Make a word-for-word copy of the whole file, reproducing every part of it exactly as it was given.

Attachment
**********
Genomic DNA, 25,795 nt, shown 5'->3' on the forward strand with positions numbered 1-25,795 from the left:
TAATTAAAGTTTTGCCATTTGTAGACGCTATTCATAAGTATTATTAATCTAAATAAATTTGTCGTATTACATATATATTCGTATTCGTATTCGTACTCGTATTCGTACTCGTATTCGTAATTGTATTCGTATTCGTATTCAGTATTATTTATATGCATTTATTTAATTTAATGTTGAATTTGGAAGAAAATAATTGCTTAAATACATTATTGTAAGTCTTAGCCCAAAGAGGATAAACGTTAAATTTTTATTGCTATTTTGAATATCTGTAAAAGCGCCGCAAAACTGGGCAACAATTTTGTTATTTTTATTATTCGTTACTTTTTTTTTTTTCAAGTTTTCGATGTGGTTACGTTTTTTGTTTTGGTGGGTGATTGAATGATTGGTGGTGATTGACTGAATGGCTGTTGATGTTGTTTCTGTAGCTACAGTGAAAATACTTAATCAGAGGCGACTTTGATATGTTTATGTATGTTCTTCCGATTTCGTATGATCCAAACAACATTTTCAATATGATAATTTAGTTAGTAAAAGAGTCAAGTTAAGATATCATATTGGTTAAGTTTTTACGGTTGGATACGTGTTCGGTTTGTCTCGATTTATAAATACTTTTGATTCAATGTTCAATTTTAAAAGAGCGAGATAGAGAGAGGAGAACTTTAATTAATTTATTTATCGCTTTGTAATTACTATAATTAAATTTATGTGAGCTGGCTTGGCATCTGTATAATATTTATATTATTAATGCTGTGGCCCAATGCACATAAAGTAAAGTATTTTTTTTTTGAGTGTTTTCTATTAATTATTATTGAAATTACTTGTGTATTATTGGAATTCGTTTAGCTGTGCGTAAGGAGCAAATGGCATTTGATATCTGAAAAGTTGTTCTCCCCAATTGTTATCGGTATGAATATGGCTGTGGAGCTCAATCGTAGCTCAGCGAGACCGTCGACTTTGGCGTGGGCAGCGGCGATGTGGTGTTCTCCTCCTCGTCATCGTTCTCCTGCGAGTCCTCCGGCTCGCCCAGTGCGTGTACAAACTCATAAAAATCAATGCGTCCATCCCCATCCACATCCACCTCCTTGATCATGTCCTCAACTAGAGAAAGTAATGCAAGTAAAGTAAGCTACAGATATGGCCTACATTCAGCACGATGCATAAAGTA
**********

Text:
Genomic DNA, 25,795 nt, shown 5'->3' on the forward strand with positions numbered 1-25,795 from the left:
TAATTAAAGTTTTGCCATTTGTAGACGCTATTCATAAGTATTATTAATCTAAATAAATTTGTCGTATTACATATATATTCGTATTCGTATTCGTACTCGTATTCGTACTCGTATTCGTAATTGTATTCGTATTCGTATTCAGTATTATTTATATGCATTTATTTAATTTAATGTTGAATTTGGAAGAAAATAATTGCTTAAATACATTATTGTAAGTCTTAGCCCAAAGAGGATAAACGTTAAATTTTTATTGCTATTTTGAATATCTGTAAAAGCGCCGCAAAACTGGGCAACAATTTTGTTATTTTTATTATTCGTTACTTTTTTTTTTTTCAAGTTTTCGATGTGGTTACGTTTTTTGTTTTGGTGGGTGATTGAATGATTGGTGGTGATTGACTGAATGGCTGTTGATGTTGTTTCTGTAGCTACAGTGAAAATACTTAATCAGAGGCGACTTTGATATGTTTATGTATGTTCTTCCGATTTCGTATGATCCAAACAACATTTTCAATATGATAATTTAGTTAGTAAAAGAGTCAAGTTAAGATATCATATTGGTTAAGTTTTTACGGTTGGATACGTGTTCGGTTTGTCTCGATTTATAAATACTTTTGATTCAATGTTCAATTTTAAAAGAGCGAGATAGAGAGAGGAGAACTTTAATTAATTTATTTATCGCTTTGTAATTACTATAATTAAATTTATGTGAGCTGGCTTGGCATCTGTATAATATTTATATTATTAATGCTGTGGCCCAATGCACATAAAGTAAAGTATTTTTTTTTTGAGTGTTTTCTATTAATTATTATTGAAATTACTTGTGTATTATTGGAATTCGTTTAGCTGTGCGTAAGGAGCAAATGGCATTTGATATCTGAAAAGTTGTTCTCCCCAATTGTTATCGGTATGAATATGGCTGTGGAGCTCAATCGTAGCTCAGCGAGACCGTCGACTTTGGCGTGGGCAGCGGCGATGTGGTGTTCTCCTCCTCGTCATCGTTCTCCTGCGAGTCCTCCGGCTCGCCCAGTGCGTGTACAAACTCATAAAAATCAATGCGTCCATCCCCATCCACATCCACCTCCTTGATCATGTCCTCAACTAGAGAAAGTAATGCAAGTAAAGTAAGCTACAGATATGGCCTACATTCAGCACGATGCATAAAGTA